It’s competitive out there and committed volunteers are going to ‘shop’ just as we all like to shop. We just need to make sure that we have the best differentiated storefront/products.
As with any business plan, what you are going to do for the three stakeholders is critical. There are shareholders (the P&L), there is the staff (volunteers) and then there are the clients (riders). Any commitments for the volunteers needs to be written down. This way, you are making promises to them and you in return hope that they will be committed to you and your event. As implied earlier, this all revolves around the volunteer coordinator - if they don't get it, you are probably wasting your time.
A lot of what’s written above will not relate to all facilities. However, in this world of improved footing and safer fences, it is also worthwhile to spend a little more time thinking through the new requirements for a volunteer in the 2020s - they are very different from the 1980s and 1990s.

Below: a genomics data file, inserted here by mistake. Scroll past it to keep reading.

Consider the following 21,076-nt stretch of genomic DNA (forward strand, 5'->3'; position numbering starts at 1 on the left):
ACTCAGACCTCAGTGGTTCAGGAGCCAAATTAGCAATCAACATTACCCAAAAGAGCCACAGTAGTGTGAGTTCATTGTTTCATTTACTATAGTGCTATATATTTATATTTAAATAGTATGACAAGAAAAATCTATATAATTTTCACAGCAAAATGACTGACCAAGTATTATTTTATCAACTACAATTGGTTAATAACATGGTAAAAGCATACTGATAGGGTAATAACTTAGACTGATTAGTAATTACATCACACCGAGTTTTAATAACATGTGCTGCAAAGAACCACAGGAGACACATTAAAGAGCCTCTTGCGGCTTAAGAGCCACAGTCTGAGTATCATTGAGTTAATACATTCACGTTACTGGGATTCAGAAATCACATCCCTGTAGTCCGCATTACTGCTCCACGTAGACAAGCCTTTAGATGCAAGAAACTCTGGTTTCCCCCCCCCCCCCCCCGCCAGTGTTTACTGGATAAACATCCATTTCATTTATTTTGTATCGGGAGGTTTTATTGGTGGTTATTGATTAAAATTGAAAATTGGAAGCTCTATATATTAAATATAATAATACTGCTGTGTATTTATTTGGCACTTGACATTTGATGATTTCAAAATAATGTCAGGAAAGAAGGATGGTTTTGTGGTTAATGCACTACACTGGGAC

Volunteers are the lifeblood of our sport, the unsung heroes, and the people who make it possible to keep the sport alive. In efforts to recognize the dedication, commitment, and hard work that volunteers put into eventing, USEA formed the Volunteer Incentive Program (VIP) in 2015. In 2017, an online management portal was designed for volunteers, organizers, and volunteer coordinators at EventingVolunteers.com (available as an app for iOS and Android).
Volunteer incentives include national and area recognition, year-end awards with ribbons, cash prizes, and trophies, a top ten USEA Volunteer leaderboard, and a Volunteer of the Year award which is given to the volunteer who tops the leaderboard by accumulating the most volunteer hours over the USEA competition year. Click hereto learn more about the USEA Volunteer Incentive Program.
The USEA would like to thank Sunsprite Warmbloods for sponsoring the Volunteer Incentive Program.
You’ve seen a horse you like. You’ve ridden it; you love it. The money’s right; you’ve agreed to buy it. What happens next?